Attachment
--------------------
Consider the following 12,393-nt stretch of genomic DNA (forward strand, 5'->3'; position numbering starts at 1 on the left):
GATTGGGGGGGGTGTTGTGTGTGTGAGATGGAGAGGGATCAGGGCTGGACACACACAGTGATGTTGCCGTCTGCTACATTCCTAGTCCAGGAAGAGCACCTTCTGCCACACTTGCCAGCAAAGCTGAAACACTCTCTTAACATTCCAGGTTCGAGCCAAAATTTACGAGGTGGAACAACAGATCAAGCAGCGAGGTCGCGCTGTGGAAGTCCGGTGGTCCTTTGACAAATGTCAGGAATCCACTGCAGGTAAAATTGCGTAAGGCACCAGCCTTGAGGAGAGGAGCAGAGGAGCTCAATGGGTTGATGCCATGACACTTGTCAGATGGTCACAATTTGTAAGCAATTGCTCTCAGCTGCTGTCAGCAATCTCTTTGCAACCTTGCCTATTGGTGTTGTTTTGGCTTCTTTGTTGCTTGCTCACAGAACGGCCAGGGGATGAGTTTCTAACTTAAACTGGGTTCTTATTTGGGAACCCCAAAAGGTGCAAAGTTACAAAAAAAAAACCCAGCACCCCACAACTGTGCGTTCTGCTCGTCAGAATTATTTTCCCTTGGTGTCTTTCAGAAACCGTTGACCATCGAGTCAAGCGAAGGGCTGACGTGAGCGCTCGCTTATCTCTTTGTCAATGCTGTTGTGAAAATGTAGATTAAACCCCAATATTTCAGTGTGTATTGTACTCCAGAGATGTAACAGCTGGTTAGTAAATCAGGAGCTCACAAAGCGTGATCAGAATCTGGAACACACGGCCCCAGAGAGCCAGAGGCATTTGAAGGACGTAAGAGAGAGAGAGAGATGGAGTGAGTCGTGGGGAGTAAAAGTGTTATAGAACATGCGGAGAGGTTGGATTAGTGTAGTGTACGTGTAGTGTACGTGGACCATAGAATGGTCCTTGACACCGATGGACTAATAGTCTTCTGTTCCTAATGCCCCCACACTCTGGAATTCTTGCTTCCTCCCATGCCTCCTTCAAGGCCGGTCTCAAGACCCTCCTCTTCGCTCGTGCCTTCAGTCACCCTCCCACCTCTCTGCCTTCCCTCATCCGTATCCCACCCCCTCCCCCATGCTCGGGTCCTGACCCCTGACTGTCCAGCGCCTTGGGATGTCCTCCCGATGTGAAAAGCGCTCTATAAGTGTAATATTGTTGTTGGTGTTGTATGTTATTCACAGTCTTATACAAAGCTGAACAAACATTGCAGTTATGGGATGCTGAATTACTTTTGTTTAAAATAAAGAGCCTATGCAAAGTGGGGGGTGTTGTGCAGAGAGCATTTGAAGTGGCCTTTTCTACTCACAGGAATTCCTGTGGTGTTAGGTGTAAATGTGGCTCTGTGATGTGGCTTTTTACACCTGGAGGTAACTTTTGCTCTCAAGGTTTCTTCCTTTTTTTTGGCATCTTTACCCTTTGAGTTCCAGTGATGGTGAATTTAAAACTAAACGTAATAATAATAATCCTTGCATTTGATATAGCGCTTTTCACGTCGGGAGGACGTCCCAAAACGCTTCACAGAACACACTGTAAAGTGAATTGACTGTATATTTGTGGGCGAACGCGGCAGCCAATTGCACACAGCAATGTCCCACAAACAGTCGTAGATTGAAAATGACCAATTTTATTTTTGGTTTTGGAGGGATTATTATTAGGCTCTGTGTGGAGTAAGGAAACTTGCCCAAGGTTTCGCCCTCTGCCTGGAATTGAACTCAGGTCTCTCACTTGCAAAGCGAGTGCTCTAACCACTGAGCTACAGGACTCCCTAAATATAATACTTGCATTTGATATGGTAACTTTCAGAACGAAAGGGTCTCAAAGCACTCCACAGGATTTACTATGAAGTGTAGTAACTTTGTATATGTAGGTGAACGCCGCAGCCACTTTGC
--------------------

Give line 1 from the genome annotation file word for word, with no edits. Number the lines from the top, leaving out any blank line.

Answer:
Consider the following 12,393-nt stretch of genomic DNA (forward strand, 5'->3'; position numbering starts at 1 on the left):